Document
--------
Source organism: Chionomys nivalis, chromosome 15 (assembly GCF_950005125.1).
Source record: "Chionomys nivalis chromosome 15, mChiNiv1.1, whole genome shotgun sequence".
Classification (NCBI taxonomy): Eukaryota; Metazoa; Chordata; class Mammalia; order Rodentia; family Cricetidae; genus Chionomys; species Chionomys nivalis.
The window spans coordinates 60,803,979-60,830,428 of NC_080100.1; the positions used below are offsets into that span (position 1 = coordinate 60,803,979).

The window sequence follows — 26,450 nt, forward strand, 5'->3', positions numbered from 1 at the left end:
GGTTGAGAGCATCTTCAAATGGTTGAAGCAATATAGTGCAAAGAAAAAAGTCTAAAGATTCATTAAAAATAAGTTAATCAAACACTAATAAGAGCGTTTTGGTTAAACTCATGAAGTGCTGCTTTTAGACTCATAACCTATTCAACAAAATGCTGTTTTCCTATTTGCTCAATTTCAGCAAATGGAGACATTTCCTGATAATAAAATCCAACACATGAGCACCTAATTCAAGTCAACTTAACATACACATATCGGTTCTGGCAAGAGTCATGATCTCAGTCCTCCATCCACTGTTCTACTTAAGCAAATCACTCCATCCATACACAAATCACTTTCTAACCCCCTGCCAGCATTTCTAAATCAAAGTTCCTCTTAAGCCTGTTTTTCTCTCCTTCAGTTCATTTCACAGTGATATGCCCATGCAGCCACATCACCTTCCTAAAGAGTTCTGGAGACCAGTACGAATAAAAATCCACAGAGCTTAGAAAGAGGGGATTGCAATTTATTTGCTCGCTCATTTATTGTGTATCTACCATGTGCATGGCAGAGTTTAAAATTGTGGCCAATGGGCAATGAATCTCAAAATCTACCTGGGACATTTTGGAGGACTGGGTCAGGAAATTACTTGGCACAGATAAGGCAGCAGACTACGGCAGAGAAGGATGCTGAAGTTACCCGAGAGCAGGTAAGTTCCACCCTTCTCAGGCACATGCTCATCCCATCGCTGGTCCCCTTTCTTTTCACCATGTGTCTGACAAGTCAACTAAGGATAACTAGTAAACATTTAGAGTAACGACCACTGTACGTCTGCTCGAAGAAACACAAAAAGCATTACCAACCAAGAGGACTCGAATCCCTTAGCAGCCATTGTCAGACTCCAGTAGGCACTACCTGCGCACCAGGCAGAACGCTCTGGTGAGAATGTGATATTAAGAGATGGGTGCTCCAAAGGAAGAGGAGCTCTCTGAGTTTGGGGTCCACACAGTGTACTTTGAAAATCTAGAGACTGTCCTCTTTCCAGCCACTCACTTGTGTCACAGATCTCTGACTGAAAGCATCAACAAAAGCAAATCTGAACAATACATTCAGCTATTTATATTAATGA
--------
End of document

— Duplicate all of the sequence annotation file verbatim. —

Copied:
Source organism: Chionomys nivalis, chromosome 15 (assembly GCF_950005125.1).
Source record: "Chionomys nivalis chromosome 15, mChiNiv1.1, whole genome shotgun sequence".
Classification (NCBI taxonomy): Eukaryota; Metazoa; Chordata; class Mammalia; order Rodentia; family Cricetidae; genus Chionomys; species Chionomys nivalis.
The window spans coordinates 60,803,979-60,830,428 of NC_080100.1; the positions used below are offsets into that span (position 1 = coordinate 60,803,979).

The window sequence follows — 26,450 nt, forward strand, 5'->3', positions numbered from 1 at the left end:
GGTTGAGAGCATCTTCAAATGGTTGAAGCAATATAGTGCAAAGAAAAAAGTCTAAAGATTCATTAAAAATAAGTTAATCAAACACTAATAAGAGCGTTTTGGTTAAACTCATGAAGTGCTGCTTTTAGACTCATAACCTATTCAACAAAATGCTGTTTTCCTATTTGCTCAATTTCAGCAAATGGAGACATTTCCTGATAATAAAATCCAACACATGAGCACCTAATTCAAGTCAACTTAACATACACATATCGGTTCTGGCAAGAGTCATGATCTCAGTCCTCCATCCACTGTTCTACTTAAGCAAATCACTCCATCCATACACAAATCACTTTCTAACCCCCTGCCAGCATTTCTAAATCAAAGTTCCTCTTAAGCCTGTTTTTCTCTCCTTCAGTTCATTTCACAGTGATATGCCCATGCAGCCACATCACCTTCCTAAAGAGTTCTGGAGACCAGTACGAATAAAAATCCACAGAGCTTAGAAAGAGGGGATTGCAATTTATTTGCTCGCTCATTTATTGTGTATCTACCATGTGCATGGCAGAGTTTAAAATTGTGGCCAATGGGCAATGAATCTCAAAATCTACCTGGGACATTTTGGAGGACTGGGTCAGGAAATTACTTGGCACAGATAAGGCAGCAGACTACGGCAGAGAAGGATGCTGAAGTTACCCGAGAGCAGGTAAGTTCCACCCTTCTCAGGCACATGCTCATCCCATCGCTGGTCCCCTTTCTTTTCACCATGTGTCTGACAAGTCAACTAAGGATAACTAGTAAACATTTAGAGTAACGACCACTGTACGTCTGCTCGAAGAAACACAAAAAGCATTACCAACCAAGAGGACTCGAATCCCTTAGCAGCCATTGTCAGACTCCAGTAGGCACTACCTGCGCACCAGGCAGAACGCTCTGGTGAGAATGTGATATTAAGAGATGGGTGCTCCAAAGGAAGAGGAGCTCTCTGAGTTTGGGGTCCACACAGTGTACTTTGAAAATCTAGAGACTGTCCTCTTTCCAGCCACTCACTTGTGTCACAGATCTCTGACTGAAAGCATCAACAAAAGCAAATCTGAACAATACATTCAGCTATTTATATTAATGA